Anti-Blackness and the Case of the BBRC

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Image description: A side view of Kerckhoff Hall showing the roofline.

Anti-Blackness is not some dissipated ideology. It is a structure established by actions and aggressions which have worked to devalue the presence of Black students at UCLA. 

Having been at the forefront of performative discourse and politics alike, this form of racism resurfaced when 51.97% of students did not vote to pass the Education, Access and Retention, Now! (EARN!) referendum in last year’s student government election. This referendum would have provided adequate funding for the curation of the Black Bruin Resource Center (BBRC) through a minimal student fee of $3.75 per quarter.

When compared to  other campus resource centers, which receive significant student funding, the BBRC exists on a nominal budget. Funding expansion and potential endowments for the center were continuously struck down during previous elections. For this reason, the EARN! referendum was uniquely structured to require minute contributions from students in order to hire staff, expand accessibility to the center’s resources, and support Black student retention. 

The BBRC describes its mission as working to “uplift, support, and inspire the UCLA Black and African Diaspora Community.” The center’s necessity lies in its ability to provide reprieve for Black students, whose educational experiences are worn-down by systematic prejudice and aggression. Opposition to the center stems from the BBRC being a pro-Black space, whose existence signals a path towards restructuring the dynamics that fuel anti-Black discrimination on campus. 

Quite frankly, it is disappointing to witness racism damage the educational quality of Black students at UCLA. As much as our campus is at the forefront of many social and political movements, it is clear that we remain complicit in anti-Blackness. 

Since the EARN! Referendum called for support of the BBRC, its failure to pass indicates a tendency for piecemeal reform visible at UCLA and within society at large. Nevertheless, it is crucial to discuss the events leading up to vote on this referendum, which included a series of targeted social media accounts and platforms that persuaded a silent majority of students to vote against funding for the BBRC. 

Third-year student Candace Eje explains how a series of Instagram accounts surfaced right before the election, spreading false information about the semantics of the EARN! Referendum and the individuals spearheading the initiative. When Black students reposted profiles spewing racist rhetoric ‘to expose them’, they were inadvertently helping reach a silent majority of ‘no’ voters who were now informed about proposed funding to the BBRC. Subsequently, on platforms such as Yik Yak, students circulated anti-BBRC content manufactured to dissuade individuals from voting in favor of EARN!.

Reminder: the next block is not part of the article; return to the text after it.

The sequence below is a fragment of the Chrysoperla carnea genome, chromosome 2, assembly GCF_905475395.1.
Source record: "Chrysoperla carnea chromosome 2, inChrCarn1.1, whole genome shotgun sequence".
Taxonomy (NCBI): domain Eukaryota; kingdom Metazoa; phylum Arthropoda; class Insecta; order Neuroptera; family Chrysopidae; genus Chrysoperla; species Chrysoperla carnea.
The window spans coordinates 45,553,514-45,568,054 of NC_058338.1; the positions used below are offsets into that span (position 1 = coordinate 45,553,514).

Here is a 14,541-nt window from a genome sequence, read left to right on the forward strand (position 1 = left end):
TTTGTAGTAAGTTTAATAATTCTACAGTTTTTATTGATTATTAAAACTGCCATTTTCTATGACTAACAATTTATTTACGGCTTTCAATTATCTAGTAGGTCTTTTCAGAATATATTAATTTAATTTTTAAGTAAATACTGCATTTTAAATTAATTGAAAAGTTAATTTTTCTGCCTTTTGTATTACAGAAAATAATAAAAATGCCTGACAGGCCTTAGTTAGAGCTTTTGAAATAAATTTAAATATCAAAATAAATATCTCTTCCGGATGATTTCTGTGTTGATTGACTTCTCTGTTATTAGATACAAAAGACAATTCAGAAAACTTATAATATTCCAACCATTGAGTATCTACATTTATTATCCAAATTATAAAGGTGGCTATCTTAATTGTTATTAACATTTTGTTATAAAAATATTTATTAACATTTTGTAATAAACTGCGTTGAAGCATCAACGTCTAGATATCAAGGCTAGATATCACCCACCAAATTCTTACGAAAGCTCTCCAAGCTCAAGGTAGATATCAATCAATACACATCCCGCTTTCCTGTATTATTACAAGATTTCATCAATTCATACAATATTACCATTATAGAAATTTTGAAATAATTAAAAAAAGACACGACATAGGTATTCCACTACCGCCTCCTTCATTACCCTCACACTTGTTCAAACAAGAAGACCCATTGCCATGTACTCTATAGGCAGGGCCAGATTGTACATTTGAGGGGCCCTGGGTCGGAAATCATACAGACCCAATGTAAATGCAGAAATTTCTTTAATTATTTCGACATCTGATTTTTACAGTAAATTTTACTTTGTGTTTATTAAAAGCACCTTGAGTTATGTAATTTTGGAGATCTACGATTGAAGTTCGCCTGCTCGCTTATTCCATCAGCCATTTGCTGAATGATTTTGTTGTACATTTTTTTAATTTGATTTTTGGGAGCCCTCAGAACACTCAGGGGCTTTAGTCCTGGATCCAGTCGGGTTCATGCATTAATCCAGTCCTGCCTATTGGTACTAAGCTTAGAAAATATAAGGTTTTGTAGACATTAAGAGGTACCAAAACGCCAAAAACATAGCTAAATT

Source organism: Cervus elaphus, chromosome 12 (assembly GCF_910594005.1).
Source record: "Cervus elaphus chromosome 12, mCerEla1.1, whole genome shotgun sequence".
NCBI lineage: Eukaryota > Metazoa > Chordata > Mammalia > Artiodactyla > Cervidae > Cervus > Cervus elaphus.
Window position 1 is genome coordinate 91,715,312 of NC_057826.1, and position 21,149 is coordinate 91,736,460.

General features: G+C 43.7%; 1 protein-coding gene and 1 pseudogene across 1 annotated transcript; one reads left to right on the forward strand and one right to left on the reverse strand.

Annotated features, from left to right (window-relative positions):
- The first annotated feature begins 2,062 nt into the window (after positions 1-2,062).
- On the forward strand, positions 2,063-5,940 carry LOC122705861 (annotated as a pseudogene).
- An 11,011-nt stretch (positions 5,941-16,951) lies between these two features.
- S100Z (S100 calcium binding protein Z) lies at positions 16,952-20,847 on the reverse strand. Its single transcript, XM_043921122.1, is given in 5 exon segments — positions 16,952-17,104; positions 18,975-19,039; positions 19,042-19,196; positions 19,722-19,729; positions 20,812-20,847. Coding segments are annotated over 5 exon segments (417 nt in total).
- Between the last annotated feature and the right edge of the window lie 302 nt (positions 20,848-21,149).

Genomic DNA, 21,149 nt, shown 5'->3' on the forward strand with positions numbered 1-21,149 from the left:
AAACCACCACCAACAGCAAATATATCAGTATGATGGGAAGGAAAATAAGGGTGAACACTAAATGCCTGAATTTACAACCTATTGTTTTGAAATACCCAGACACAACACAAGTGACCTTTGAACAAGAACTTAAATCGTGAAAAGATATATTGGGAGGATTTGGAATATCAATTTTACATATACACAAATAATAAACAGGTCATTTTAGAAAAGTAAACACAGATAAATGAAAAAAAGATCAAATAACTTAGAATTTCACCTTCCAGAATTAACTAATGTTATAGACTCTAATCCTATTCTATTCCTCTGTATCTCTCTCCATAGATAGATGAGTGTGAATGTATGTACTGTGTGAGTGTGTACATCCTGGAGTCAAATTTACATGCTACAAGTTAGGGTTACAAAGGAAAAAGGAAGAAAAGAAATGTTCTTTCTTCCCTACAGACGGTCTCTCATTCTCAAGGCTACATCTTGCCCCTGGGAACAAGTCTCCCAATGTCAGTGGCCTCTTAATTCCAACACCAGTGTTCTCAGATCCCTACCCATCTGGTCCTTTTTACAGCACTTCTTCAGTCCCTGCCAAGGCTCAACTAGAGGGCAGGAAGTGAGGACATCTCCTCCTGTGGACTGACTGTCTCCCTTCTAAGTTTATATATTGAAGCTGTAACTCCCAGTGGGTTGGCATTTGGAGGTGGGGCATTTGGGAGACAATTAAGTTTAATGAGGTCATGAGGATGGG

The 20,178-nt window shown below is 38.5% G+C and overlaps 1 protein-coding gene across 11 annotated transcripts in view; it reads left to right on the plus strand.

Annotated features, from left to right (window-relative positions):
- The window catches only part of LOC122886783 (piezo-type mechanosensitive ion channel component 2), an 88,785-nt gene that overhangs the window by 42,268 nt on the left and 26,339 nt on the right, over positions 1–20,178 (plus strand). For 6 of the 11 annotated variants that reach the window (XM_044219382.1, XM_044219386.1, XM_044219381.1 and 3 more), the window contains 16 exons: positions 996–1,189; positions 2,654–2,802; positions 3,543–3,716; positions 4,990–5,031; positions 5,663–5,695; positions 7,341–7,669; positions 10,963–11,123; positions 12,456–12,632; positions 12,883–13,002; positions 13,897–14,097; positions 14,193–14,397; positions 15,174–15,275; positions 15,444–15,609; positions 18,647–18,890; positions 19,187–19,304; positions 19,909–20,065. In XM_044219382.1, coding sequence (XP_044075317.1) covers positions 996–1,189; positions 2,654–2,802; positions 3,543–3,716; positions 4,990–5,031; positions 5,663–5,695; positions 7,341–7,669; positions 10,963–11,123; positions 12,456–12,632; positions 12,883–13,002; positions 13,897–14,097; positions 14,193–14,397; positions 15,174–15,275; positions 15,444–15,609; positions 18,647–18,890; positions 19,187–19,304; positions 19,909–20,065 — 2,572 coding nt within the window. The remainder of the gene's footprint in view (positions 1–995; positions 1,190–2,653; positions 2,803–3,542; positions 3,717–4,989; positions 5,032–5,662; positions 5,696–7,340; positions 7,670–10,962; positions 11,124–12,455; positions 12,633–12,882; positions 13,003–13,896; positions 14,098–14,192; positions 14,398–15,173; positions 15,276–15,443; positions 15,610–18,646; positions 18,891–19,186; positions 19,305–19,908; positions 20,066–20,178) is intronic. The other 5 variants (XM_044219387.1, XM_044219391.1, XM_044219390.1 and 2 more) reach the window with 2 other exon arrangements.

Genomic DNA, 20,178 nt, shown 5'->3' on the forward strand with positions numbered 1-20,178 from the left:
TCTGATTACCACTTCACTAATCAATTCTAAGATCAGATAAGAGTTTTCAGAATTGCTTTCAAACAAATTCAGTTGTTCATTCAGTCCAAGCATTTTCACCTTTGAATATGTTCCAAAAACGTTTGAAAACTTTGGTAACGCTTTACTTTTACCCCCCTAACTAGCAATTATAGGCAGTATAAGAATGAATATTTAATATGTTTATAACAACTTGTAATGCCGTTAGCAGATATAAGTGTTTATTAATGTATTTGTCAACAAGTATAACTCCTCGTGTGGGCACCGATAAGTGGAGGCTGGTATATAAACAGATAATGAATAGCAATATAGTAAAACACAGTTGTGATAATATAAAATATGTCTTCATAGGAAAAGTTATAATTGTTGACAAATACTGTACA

This manipulation of Black outrage was not only a horrific display of racism within our campus community, but according to Eje, it also resulted in the referendum becoming one of the most heavily contested measures voted on during student elections. Witnessing the futile efforts of students working to hold these racist profiles accountable resulted in feelings of disappointment and eventual apathy in students like Eje. Consequences to these events surrounding the EARN! referendum are found in the burdens they placed on the mental well-being of Black students at UCLA. 

Eje finds that the dehumanization of Black students is conducted by both institutions and individuals, though more consistently carried out through everyday interactions with students and faculty. Moreover, UCLA administrators have normalized racist actions and behaviors by individuals on campus due to a lack of disciplinary measures. This makes for extreme distrust between Black students and the university, and a general sense of despondency that their material conditions have not improved as quickly as desired.

These forms of hostility work to toy with the health of Black students who aspire to make the BBRC a place of belonging and mental wellness. Simply put, pro-Black activist movements at UCLA did not necessarily correlate with the actual outcomes of the referendum to fund a pro-Black space. However, visceral consequences formed when the presence of Black students on campus was further threatened online and in voting booths by non-Black students.

It is evident that there is a cyclical pattern of fierce resistance against attempts to combat anti-Blackness on campus. Rather than uplifting the cultivation of spaces for Black excellence, student retention, and empowerment, we have collectively chosen to knock down such efforts. Our school is an objectively unsafe place for Black students to exist unapologetically as themselves. Considering that this community has been at the forefront of most social and political movements at UCLA striving for equity, inclusion, and accessibility for all groups, non-Black students must push to hold ourselves accountable for failing to show up for Black students when they required voter support.

A lack of access to adequate funding for the BBRC rehashes social harms which lead to the imposter syndrome effect that many Black students experience. It is time for non-Black students to settle in discomfort and recognize where we have gone wrong in putting words into action. It is apparent that we only cater to social reform when it abides by the barriers put in place to hinder the advancement of Black students. This should give us much to think about in regards to how we actually treat our fellow students and the ability of outcomes of such events to reflect the true nature of our school. 

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